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opinion | jennifer graham

The naked appeal of bikes

The Minuteman Bikeway offers 11 miles of paved path from Bedford to Cambridge.

Joanne Rathe/Globe Staff/File 2008

The Minuteman Bikeway offers 11 miles of paved path from Bedford to Cambridge.

THE WORLDWIDE Naked Bike Ride will soon be upon us, proving once again that there’s no cause so noble that extremists can’t muck it up, recklessly tarnishing the cause they wish to promote.

The event, which began nine years ago in Spain and has spread around the world, is a roguish shadow of the Critical Mass group bike rides. It’s supposed to draw attention to the positives of bicycling while protesting the negatives, such as “indecent exposure to carbon emissions.” But with it rides a troubling peloton of questions.

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For instance, is there any sport less conducive to nudity? Will our dependence on foreign oil really be lessened by a raucous horde of body-painted cyclists pedaling through Boston, ironically complaining about their vulnerability on city streets? How will such an event entice normal people — and yes, let’s define “normal” as people who do not roam Newbury Street naked — to abandon their cars for bikes?

The answer to the latter, of course: It won’t.

Boston’s naked ride will be on June 29, beginning at the bandstand on the Common — though, blessedly, not until 10 p.m. Previous events here have drawn riders numbering in the dozens, unlike the thousands expected this Saturday in Portland, Ore., at what’s usually the nation’s biggest event. “I love riding my bike naked,” says a past participant in a documentary on that event — unwittingly revealing that it’s less earnest activism than a hedonistic good time.

In an attempt to add culture to the night’s proceedings, the Portland Art Museum has scheduled an exhibit on bicycles to coincide with Saturday’s ride. To see “Cyclepedia,” visitors will pay $1 per item of clothing they’re wearing. If you’re wearing nothing, you get in free. Museum officials “get it,” ride organizer Meghan Sinnott said to The Oregonian, as a museum spokeswoman gushed about the human body as art.

Let’s hope the Boston Museum of Fine Arts doesn’t get it. Isabella Stewart Gardner, please nurture your inner prude.

If you want to promote cycling, both as a sport and as a lifestyle, put on some clothes — even Lycra ones, if you insist — and take a trip to the Minuteman Bikeway. Ten miles of bliss meander from Bedford to Cambridge, and cyclists, skaters, runners, and walkers share the oft-crowded path with no hint of road rage.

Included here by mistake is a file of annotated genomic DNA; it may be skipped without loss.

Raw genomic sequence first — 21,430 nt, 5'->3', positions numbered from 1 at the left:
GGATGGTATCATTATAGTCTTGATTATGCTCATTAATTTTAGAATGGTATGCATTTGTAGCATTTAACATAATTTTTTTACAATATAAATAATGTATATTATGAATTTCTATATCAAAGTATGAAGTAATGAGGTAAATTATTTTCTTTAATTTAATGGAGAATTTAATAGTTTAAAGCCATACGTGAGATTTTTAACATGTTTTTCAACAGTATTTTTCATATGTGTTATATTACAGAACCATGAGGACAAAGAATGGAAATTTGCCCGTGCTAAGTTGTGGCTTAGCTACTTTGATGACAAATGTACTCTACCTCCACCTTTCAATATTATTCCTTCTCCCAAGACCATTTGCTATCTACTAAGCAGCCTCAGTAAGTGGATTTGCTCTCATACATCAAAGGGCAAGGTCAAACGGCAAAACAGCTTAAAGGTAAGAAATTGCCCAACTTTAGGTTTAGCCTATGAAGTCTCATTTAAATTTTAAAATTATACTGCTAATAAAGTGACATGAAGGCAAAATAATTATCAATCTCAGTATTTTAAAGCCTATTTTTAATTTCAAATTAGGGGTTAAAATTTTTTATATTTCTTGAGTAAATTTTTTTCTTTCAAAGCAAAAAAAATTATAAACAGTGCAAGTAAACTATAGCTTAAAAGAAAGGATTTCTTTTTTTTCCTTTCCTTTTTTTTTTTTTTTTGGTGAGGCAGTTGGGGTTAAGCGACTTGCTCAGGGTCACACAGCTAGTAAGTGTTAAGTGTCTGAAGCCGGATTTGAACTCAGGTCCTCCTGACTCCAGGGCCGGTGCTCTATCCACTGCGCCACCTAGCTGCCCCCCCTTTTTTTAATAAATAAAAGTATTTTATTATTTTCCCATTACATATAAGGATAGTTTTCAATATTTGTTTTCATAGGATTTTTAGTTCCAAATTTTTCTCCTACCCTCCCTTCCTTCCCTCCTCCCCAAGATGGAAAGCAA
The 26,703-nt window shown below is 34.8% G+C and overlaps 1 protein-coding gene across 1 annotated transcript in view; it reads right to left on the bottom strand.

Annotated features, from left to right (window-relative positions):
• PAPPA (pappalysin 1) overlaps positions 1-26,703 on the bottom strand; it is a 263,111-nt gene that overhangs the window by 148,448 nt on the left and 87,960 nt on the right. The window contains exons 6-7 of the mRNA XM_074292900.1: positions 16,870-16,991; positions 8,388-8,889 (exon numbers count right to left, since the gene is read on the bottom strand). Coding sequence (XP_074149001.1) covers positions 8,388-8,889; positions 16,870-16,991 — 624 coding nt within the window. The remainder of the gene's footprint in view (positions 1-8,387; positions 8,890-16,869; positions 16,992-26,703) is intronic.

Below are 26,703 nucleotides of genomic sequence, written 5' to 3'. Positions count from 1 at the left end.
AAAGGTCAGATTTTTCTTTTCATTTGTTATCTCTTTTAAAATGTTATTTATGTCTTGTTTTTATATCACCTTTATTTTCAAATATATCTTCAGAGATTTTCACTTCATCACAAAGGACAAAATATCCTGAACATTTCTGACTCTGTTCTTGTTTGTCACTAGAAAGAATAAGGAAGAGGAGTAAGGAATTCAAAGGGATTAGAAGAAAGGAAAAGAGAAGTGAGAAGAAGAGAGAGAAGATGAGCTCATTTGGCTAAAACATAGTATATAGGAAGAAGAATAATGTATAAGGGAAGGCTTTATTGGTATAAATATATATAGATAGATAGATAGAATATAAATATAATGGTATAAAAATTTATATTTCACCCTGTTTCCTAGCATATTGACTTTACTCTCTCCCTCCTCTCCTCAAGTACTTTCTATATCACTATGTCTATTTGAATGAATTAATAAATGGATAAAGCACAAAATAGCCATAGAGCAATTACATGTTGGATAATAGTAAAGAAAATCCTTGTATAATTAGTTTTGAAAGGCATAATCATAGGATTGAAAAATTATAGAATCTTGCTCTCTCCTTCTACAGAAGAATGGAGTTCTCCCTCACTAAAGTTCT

Cycling here is not a political statement, but an escape from the need for making one. (Although, if they must, liberals can wave gaily at creeping SUVs as they ride over the Mass. Pike, and conservatives can chortle as they cruise past the empty electric-car chargers adjacent to the bikeway in Lexington.) In the breezy calm of the Minuteman Bikeway, cars seem a rude, noisy relic of the past — like Paul Revere’s horse, necessary but a long time ago. The level asphalt makes for an effortless ride, even if you’re out of shape. Sure, Massachusetts is covered with snow for a third of the year, but for that, we now have “fat bikes,” bicycles with oversized tires that defy winter. And with fat bikes comes a far more interesting and family-friendly event, the Tour de Fat.

The Tour de Fat is sponsored by a beer company, and so it, too, entices the frat-party crowd with “beer, bikes, and bemusement.” But at least they’re wearing clothes, and they have a police escort and a parade “in celebration of the bike.” Plus, one person in each city is chosen to be a bike ambassador of sorts, and gets a free bike in exchange for living car-free for a year. Regrettably, Boston is not yet part of the tour. Maybe we should be, since we actually get measurable snow here, unlike Atlanta and San Diego.

Then again, all we really need to do to promote bicycling is to get people on bikes and give them safe and lovely places in which to ride them. The bicycle itself — with its exhilarating pairing of speed and wind, and the faint whiff of youth that surrounds it — is the lure, and no tawdry gimmicks are needed. This is the genius of Boston’s bike-share program, and New York’s, too, once the bureaucratic chains are untangled. There’s a naked appeal in cycling that transcends the dismaying antics of zealots. Even when encumbered by clothes.

Jennifer Graham writes regularly for the Globe. Her website is www.jennifergraham.com.

For the record: An earlier version of this piece misstated the length of the Minuteman Bikeway and may have given readers the incorrect impression that the trail is not plowed in the winter.

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